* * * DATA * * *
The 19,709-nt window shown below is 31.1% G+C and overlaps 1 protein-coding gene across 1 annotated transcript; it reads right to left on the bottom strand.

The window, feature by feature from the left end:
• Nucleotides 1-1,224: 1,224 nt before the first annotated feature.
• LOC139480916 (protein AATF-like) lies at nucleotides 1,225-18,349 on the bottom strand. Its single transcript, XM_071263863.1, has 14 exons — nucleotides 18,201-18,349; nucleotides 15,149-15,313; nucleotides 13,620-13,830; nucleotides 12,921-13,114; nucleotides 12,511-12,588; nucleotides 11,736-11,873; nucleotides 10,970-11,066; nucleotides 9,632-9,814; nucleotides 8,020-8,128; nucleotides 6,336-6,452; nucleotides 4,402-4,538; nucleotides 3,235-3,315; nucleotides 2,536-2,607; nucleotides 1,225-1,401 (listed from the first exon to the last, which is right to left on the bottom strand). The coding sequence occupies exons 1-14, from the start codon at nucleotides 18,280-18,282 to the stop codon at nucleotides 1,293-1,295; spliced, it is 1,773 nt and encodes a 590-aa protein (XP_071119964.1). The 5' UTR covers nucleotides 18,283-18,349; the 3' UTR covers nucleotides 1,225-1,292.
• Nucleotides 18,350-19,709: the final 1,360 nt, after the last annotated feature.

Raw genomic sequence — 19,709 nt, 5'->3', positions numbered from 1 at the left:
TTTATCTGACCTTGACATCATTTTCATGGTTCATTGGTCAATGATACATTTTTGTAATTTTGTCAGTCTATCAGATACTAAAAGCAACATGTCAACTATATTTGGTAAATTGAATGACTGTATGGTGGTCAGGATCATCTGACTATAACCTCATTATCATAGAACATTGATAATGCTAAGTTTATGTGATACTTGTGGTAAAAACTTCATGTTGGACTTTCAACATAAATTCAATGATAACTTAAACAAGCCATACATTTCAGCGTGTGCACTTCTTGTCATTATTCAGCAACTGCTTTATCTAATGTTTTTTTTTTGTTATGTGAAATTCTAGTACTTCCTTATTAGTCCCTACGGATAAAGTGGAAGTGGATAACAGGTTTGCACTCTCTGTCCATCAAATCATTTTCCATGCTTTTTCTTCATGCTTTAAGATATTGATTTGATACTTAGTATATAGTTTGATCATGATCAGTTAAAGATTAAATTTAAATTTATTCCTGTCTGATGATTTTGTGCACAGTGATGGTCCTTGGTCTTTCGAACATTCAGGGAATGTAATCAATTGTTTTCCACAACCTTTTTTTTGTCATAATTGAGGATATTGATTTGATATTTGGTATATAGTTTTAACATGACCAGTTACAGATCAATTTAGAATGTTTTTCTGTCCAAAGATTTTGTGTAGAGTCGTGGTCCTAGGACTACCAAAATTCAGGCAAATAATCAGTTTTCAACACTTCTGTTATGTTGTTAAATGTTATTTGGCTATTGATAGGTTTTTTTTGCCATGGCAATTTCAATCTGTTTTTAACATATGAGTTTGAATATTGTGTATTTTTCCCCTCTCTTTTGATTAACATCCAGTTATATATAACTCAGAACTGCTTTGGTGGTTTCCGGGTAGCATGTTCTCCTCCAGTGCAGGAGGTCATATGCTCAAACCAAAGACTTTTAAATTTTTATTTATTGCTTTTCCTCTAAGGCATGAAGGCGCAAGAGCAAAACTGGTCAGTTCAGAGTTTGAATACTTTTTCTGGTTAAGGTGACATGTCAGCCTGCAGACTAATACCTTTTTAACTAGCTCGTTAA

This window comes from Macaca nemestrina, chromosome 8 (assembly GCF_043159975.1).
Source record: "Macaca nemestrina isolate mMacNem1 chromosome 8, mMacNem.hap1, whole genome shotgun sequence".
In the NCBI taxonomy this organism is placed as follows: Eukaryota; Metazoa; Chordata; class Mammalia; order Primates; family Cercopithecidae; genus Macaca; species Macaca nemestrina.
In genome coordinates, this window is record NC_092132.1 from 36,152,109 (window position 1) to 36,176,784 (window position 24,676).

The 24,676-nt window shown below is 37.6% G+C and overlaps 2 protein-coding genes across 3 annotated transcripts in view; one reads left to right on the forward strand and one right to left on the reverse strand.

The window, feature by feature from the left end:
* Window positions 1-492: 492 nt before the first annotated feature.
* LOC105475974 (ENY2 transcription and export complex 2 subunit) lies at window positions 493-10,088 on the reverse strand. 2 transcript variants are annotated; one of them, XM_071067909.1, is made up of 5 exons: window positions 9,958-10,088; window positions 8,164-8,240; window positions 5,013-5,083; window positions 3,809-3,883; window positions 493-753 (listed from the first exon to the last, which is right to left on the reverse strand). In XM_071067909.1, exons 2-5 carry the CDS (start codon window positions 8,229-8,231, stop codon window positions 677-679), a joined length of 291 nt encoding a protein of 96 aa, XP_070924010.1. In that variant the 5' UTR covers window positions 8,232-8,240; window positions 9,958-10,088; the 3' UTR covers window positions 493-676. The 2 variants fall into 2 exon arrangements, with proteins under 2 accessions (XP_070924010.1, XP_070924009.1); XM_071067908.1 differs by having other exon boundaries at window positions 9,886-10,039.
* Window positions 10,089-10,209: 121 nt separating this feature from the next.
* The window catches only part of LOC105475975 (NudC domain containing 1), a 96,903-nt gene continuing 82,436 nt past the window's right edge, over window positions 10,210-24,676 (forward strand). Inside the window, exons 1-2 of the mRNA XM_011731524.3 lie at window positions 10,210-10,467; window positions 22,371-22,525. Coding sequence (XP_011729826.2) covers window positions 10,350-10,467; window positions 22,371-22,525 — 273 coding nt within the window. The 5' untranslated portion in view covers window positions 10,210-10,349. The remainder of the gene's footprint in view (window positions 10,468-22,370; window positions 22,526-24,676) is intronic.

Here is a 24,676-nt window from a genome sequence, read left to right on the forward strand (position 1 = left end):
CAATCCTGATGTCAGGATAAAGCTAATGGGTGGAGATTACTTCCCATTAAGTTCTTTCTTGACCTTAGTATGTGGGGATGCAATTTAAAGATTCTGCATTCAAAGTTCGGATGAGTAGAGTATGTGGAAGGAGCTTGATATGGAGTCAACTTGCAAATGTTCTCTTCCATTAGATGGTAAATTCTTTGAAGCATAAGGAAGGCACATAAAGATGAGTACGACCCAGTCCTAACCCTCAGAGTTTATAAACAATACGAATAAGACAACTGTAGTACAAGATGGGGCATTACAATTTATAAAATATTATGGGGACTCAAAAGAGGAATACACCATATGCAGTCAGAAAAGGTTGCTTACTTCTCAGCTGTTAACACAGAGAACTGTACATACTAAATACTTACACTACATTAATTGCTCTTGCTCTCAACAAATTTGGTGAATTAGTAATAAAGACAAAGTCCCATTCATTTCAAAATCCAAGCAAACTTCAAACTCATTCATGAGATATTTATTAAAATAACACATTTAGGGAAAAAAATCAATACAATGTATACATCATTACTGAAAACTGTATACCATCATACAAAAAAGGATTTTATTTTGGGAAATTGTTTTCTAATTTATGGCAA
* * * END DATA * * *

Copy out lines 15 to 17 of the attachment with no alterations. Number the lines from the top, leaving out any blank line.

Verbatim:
* LOC105475974 (ENY2 transcription and export complex 2 subunit) lies at window positions 493-10,088 on the reverse strand. 2 transcript variants are annotated; one of them, XM_071067909.1, is made up of 5 exons: window positions 9,958-10,088; window positions 8,164-8,240; window positions 5,013-5,083; window positions 3,809-3,883; window positions 493-753 (listed from the first exon to the last, which is right to left on the reverse strand). In XM_071067909.1, exons 2-5 carry the CDS (start codon window positions 8,229-8,231, stop codon window positions 677-679), a joined length of 291 nt encoding a protein of 96 aa, XP_070924010.1. In that variant the 5' UTR covers window positions 8,232-8,240; window positions 9,958-10,088; the 3' UTR covers window positions 493-676. The 2 variants fall into 2 exon arrangements, with proteins under 2 accessions (XP_070924010.1, XP_070924009.1); XM_071067908.1 differs by having other exon boundaries at window positions 9,886-10,039.
* Window positions 10,089-10,209: 121 nt separating this feature from the next.
* The window catches only part of LOC105475975 (NudC domain containing 1), a 96,903-nt gene continuing 82,436 nt past the window's right edge, over window positions 10,210-24,676 (forward strand). Inside the window, exons 1-2 of the mRNA XM_011731524.3 lie at window positions 10,210-10,467; window positions 22,371-22,525. Coding sequence (XP_011729826.2) covers window positions 10,350-10,467; window positions 22,371-22,525 — 273 coding nt within the window. The 5' untranslated portion in view covers window positions 10,210-10,349. The remainder of the gene's footprint in view (window positions 10,468-22,370; window positions 22,526-24,676) is intronic.